Back in the summer of 2003, advisors to President Bush bent over backward to tell America that the boss knew nothing about intelligence disagreements over Saddam Hussein's (nonexistent) nuclear program. "The president of the United States is not a fact-checker," announced White House communications director Dan Bartlett.
That was the official line anyway. Today, the National Journal reports that Bush was "personally warned that a key rationale for going to war had been challenged within the administration."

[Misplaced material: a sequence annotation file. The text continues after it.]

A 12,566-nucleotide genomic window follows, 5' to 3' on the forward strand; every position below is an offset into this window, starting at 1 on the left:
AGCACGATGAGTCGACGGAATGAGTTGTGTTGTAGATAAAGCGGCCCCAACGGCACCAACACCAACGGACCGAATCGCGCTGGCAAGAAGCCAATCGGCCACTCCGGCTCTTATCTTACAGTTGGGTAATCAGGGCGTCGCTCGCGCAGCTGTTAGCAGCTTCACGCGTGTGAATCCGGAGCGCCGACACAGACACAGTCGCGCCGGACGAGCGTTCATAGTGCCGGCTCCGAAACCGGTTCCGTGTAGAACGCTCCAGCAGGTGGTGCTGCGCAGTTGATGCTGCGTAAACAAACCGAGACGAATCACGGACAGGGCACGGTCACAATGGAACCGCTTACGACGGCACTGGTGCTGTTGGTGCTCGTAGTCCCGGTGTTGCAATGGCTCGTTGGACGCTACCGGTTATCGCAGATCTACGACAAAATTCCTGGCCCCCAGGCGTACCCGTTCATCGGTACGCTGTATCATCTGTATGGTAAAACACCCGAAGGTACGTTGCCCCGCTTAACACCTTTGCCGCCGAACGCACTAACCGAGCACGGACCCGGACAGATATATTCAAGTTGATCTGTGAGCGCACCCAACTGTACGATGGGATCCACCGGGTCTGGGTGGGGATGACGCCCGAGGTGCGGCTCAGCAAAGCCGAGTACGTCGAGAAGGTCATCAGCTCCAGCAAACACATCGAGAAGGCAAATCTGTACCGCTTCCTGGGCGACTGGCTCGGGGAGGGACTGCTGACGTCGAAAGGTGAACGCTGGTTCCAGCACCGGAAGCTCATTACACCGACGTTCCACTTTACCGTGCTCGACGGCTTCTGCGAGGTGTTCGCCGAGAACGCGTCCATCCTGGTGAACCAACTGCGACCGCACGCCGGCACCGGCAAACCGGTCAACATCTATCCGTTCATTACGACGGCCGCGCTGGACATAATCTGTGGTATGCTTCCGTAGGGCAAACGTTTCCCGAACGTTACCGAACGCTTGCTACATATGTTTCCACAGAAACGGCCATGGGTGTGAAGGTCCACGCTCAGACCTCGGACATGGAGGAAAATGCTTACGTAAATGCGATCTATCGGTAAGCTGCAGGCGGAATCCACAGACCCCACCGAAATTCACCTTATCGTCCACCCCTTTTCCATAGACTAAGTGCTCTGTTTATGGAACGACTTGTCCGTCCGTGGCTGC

The warning apparently came in the form of a one-page summary of the National Intelligence Estimate that Bush received in October 2002. It told the president about a dispute within the U.S. government about whether Iraq was using aluminum tubes for conventional or nuclear purposes. Nonetheless, Bush would mention the tubes as nuclear devices, without qualification, in his State of the Union address three months later.
Presidential advisor Karl Rove, according to the article, made it a priority to keep this fact secret until after the 2004 election.
Rove pulled it off.